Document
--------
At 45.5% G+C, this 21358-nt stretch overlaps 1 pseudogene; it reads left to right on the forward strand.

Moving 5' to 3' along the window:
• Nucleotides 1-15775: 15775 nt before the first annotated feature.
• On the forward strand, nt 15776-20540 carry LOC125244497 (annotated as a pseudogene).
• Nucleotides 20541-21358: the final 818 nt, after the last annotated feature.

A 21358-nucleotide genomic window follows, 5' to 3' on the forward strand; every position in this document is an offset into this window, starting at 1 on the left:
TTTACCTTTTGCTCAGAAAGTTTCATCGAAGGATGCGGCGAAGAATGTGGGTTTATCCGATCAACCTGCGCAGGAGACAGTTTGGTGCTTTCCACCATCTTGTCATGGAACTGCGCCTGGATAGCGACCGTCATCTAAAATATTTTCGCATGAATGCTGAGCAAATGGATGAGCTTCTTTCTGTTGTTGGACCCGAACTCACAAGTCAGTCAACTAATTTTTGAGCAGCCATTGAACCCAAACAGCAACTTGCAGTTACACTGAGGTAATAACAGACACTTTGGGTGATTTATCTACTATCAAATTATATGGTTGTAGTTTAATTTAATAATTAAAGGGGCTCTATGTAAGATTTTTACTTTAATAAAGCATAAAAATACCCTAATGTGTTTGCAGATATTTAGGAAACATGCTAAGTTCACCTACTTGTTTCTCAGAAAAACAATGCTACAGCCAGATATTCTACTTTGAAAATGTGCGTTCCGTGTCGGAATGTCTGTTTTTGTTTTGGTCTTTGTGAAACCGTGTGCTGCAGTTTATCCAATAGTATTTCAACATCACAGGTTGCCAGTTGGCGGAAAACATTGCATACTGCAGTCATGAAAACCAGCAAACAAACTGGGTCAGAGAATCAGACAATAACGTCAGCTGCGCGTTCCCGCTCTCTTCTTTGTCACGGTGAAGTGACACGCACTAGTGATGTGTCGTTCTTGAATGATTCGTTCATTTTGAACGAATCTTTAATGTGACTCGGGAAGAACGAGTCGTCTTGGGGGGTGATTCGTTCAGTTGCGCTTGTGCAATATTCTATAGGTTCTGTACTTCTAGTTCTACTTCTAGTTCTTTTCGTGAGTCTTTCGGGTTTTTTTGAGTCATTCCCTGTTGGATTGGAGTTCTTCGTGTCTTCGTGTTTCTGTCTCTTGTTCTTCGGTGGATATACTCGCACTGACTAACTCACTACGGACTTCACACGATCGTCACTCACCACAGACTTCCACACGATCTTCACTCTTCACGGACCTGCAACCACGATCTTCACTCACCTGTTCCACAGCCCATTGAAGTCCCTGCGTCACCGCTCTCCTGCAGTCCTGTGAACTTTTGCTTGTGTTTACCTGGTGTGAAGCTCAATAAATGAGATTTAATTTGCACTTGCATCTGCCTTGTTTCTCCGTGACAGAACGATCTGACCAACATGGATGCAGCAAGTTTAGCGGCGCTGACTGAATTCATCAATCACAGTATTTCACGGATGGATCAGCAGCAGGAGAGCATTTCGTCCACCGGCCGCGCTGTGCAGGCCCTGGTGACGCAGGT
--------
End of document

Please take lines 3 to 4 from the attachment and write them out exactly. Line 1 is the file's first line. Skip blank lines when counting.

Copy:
• Nucleotides 1-15775: 15775 nt before the first annotated feature.
• On the forward strand, nt 15776-20540 carry LOC125244497 (annotated as a pseudogene).